The proposal to reduce government debt prioritizes spending cuts over tax increase. Congress just decided to extend Bush-era tax cuts, which adds to the fiscal uncertainty no matter how one looks at it. 70 percent of the debt reduction is to be achieved through spending cuts. But my forecast is that cuts in spending will largely bypasses defense and security, the largest component of discretionary spending [2]. Although the Simpson-Bowles plan calls defense cuts, including closing one-third of overseas bases, Republicans want to prioritize non-defense discretionary spending, which, according to The Economist, “would entail savage cuts to federal services without cutting the deficit much” [3].

Income uncertainty

Now here’s the wider context in which the “savage cuts” are planned. According to the 2010 census results, median American households have become poorer over the last decade. Between 1999 and 2009, national real median household income has fallen from $54,058 to $50,221. It has decreased in every state except five in which income is derived largely from natural resources, such as Alaska and Wyoming. In places like Michigan, median income has fallen by a drastic 21 percent [4].

As of November 2010, unemployment rate was 9.8%, quite high [5]. Many argue that the effects of the stimulus package are wearing off, which was behind the Fed’s decision two weeks ago to inject another $600 billion into the system. But the proportion of the employed population that has taken limits on pay, such as furloughs, pay cuts, etc., is the highest it has ever been. The latest addition is President Obama’s 2-year pay freeze for federal government workers. This freeze, by the way, excludes defense.

In the next ten years, will real household income recover significantly from this trough? That part is uncertain. In New York City, income has bounced back. In Q1, 2010, average weekly wages there have increased almost twelve times the national rate [6]. The main reason is that the government’s bail out nicely got Wall Street out of the mess it had created in the first place. But Main Street languishes.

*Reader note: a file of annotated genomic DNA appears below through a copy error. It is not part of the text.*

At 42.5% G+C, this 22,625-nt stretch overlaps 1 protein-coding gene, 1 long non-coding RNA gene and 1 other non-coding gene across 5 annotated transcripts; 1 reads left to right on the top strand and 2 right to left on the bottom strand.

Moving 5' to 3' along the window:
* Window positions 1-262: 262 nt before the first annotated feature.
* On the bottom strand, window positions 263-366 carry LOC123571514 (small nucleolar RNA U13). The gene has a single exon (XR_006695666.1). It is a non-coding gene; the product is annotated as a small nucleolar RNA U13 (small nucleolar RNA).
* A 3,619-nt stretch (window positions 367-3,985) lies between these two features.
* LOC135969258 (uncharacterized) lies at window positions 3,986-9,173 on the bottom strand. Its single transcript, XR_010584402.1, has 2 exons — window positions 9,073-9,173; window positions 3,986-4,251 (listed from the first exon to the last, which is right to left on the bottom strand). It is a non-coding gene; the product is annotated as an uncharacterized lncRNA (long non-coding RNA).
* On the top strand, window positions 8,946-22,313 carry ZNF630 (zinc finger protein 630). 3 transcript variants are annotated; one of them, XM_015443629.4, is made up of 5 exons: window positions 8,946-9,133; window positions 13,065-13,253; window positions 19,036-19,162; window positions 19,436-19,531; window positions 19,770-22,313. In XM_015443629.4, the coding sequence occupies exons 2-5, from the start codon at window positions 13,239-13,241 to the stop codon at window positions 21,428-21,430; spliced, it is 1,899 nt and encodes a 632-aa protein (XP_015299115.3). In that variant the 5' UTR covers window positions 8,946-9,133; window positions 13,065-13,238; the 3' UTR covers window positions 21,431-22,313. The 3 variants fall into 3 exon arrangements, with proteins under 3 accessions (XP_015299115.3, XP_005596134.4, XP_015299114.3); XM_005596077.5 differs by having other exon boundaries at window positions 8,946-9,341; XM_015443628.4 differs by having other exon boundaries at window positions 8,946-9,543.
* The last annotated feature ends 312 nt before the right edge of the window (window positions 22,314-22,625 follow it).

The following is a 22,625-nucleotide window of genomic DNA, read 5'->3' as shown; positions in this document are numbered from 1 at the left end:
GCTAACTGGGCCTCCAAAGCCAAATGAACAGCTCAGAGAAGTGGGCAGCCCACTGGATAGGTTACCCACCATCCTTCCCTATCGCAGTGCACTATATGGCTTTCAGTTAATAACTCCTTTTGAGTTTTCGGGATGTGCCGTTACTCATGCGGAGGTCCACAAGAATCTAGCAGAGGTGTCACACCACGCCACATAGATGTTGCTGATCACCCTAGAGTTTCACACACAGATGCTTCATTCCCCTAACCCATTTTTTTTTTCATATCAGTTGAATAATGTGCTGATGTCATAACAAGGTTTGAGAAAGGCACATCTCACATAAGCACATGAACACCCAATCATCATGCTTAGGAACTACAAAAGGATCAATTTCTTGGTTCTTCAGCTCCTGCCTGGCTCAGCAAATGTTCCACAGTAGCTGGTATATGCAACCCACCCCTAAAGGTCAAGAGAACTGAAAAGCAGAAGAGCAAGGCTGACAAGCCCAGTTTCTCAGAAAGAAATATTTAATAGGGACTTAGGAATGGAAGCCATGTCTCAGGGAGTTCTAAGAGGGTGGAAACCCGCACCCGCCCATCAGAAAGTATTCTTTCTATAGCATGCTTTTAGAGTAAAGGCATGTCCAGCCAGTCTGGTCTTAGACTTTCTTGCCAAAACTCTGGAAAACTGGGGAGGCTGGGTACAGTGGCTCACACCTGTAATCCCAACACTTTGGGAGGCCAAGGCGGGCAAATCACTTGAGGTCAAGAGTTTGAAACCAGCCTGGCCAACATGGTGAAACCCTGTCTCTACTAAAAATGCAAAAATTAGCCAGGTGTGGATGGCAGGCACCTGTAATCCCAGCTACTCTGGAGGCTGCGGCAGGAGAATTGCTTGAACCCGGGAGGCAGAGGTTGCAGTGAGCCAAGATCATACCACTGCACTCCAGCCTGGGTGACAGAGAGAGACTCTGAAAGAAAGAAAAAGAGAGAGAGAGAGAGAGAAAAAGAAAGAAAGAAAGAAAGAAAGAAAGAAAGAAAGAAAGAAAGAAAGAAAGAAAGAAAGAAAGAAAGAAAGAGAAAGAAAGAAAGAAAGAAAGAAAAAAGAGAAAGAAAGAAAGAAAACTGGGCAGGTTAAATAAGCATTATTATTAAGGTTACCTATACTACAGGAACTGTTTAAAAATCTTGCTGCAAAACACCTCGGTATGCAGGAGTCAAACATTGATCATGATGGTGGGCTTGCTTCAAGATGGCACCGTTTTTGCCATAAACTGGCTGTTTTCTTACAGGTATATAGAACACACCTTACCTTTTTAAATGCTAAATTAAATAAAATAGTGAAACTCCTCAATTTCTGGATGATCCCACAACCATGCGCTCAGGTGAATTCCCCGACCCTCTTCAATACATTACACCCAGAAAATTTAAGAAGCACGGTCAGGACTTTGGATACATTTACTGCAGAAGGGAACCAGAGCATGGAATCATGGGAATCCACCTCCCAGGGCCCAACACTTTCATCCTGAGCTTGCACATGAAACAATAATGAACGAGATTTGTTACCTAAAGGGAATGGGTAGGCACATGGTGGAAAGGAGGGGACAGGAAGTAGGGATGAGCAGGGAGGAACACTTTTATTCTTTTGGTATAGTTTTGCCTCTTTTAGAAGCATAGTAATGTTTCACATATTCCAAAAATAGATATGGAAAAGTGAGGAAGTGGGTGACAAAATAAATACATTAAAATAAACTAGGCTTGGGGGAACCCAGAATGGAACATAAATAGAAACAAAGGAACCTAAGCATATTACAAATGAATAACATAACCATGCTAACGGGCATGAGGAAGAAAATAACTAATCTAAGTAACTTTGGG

A scenario grid

If we put these two axes together, as shown below, we have a crude 4-scenario matrix. Obviously, this is ideal-type—but it helps us visualize political risks.

A Rough Scenario Grid, 2020

The X-axis is about the fiscal uncertainty, specifically, the proportion of non-defense-related budget cuts in overall government austerity measures. The higher the proportion (shown on the right hand side), the greater the negative impact on welfare programs. The left quadrants depict the opposite: greater share of defense and security-related spending in overall budget cuts. The balance is uncertain because it will depend on Republican vs Democratic tussles in the coming years. Nonetheless, both welfare and security-related cuts will directly affect a large portion of the population. As economists Sam Bowles and Arjun Jayadev estimate, in post-9/11 America, 1 in 4 Americans in the labor force are direct or indirect parts of the security industry [7].

The Y-axis is about poverty, specifically the extent to which median households are able to recover from their downward trend in income. The bottom quadrants depict continuity of stagnation or an actual decrease in real income. The top quadrants depict a rosier picture, where the economic stimuli have worked, private sector begins to grow and employ more people, the government as a consequence gets greater income, and in general, all is well economically.

The top left quadrant, “Liberal Peace” is a situation in which real incomes have risen again. Because of higher tax receipts and political decisions, the social safety net has remained largely intact. However, cuts in defense have forced America to become somewhat isolationist, especially compared to the interventionist foreign policies of the 1990s and 2000s. In international relations, US has adopted the approach of “Live and Let Live.”

The bottom right quadrant is “Confrontation.” Median income has stagnated, but social services have been scaled back significantly. A greater proportion of people are floating, and desperate. In addition, large spending on defense and security continues, and America is continually embroiled in foreign interventions. The domestic security industry is also booming. In my mind, this is the politically riskiest combination.

So, which one, roughly speaking, are we heading toward? What other big variables might come into play? And what happens if the any of the other quadrants materializes?

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Note: [2] Discretionary spending is spending that is not statutory, i.e., it needs to be proposed and approved every year. The other references are linked directly to the sources online.

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Many have written over the years about the political risk arising from cultural values. Back in 1992, Benjamin Barber, in his popular book Jihad vs McWorld, visualized violent local politics (“jihad”) as a reaction to the cultural uniformity induced by globalization. Samuel Huntington took the idea to a widely-discredited extreme, when he argued that continental-scale cultural clashes will be the biggest source of political risk in the future.